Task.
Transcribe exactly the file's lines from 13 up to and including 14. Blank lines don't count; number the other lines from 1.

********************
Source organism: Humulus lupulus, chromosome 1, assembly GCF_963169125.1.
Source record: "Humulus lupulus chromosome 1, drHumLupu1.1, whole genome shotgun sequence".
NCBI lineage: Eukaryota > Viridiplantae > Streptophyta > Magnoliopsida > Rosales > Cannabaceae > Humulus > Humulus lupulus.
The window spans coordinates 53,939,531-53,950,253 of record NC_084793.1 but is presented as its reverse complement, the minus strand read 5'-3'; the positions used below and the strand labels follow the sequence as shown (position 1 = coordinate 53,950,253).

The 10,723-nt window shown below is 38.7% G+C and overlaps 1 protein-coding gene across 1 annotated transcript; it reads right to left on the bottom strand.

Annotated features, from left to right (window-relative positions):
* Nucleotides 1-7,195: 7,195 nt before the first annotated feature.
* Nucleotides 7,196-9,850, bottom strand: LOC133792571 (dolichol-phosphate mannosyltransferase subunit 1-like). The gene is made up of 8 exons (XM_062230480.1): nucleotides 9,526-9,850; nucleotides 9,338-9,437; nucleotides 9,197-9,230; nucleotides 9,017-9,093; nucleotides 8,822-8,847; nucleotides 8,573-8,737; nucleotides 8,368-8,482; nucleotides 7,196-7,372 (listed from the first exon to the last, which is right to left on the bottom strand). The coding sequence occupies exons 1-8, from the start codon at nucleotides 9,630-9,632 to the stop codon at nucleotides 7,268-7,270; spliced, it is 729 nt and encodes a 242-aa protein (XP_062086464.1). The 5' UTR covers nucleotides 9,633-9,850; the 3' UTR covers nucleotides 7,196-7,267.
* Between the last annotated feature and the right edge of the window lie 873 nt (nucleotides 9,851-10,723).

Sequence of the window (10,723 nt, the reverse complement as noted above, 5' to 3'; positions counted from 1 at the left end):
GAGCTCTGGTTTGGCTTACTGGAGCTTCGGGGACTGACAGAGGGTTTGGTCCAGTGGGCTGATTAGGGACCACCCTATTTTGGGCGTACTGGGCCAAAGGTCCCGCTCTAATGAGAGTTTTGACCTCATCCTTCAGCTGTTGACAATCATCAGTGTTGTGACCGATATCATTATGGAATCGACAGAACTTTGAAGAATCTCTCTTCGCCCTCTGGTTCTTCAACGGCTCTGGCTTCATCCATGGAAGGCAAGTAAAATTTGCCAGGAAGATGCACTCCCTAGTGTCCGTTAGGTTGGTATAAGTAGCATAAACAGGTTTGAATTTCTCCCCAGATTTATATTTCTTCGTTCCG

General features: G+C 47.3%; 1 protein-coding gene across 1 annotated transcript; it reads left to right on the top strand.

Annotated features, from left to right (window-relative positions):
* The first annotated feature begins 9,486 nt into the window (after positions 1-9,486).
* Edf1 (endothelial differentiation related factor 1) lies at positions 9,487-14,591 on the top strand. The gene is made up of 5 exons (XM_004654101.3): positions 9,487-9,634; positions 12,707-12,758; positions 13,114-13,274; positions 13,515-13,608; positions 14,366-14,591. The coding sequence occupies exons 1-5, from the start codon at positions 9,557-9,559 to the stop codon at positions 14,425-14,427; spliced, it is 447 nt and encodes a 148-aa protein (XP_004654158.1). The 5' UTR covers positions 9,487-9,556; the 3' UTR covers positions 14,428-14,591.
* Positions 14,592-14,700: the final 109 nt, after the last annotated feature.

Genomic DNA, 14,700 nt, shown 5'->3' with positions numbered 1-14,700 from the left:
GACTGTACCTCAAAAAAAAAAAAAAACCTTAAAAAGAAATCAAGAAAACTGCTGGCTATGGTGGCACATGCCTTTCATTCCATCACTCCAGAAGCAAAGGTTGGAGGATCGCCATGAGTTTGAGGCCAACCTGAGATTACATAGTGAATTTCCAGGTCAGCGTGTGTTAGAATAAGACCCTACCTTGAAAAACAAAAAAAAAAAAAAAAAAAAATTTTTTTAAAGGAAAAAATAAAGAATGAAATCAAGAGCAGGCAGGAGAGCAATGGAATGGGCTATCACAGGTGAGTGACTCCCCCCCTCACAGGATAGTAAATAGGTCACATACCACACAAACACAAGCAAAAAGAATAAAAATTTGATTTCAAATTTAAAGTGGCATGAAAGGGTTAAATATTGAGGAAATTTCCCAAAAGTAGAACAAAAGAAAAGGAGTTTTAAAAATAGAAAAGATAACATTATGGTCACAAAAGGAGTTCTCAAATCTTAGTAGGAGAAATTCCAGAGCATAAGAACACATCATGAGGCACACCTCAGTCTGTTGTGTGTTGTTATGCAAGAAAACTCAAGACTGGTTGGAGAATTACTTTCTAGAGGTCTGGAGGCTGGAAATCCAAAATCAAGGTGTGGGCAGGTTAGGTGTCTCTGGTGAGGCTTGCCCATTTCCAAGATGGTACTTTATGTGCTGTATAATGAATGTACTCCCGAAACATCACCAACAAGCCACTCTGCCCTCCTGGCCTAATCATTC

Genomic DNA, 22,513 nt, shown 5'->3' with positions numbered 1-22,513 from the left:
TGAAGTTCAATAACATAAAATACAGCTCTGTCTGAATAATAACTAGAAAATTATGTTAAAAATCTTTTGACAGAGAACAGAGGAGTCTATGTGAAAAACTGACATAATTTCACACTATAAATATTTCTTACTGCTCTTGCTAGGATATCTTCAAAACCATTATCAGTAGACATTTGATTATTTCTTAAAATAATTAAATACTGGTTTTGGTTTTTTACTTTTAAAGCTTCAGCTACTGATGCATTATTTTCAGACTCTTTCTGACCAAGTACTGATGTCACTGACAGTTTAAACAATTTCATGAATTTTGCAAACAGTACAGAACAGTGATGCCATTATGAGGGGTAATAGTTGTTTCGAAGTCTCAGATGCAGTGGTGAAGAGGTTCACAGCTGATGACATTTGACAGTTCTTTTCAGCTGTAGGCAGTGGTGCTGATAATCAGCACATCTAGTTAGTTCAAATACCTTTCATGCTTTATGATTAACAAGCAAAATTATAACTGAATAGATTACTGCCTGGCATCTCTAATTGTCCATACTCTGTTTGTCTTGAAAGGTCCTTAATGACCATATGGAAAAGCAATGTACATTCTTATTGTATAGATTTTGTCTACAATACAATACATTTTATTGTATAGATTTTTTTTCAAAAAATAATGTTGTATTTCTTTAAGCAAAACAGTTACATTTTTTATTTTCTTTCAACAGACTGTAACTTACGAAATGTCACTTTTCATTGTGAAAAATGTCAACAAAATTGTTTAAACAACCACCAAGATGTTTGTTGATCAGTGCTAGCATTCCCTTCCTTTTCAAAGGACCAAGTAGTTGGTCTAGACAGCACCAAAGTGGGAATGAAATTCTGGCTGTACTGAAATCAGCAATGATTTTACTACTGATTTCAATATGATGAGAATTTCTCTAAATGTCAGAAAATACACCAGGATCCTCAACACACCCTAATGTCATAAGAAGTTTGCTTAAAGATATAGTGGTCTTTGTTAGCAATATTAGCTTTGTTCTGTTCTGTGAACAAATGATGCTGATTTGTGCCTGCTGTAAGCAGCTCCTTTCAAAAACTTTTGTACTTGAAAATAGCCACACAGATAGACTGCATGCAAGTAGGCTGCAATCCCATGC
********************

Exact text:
Annotated features, from left to right (window-relative positions):
* The first annotated feature begins 9,486 nt into the window (after positions 1-9,486).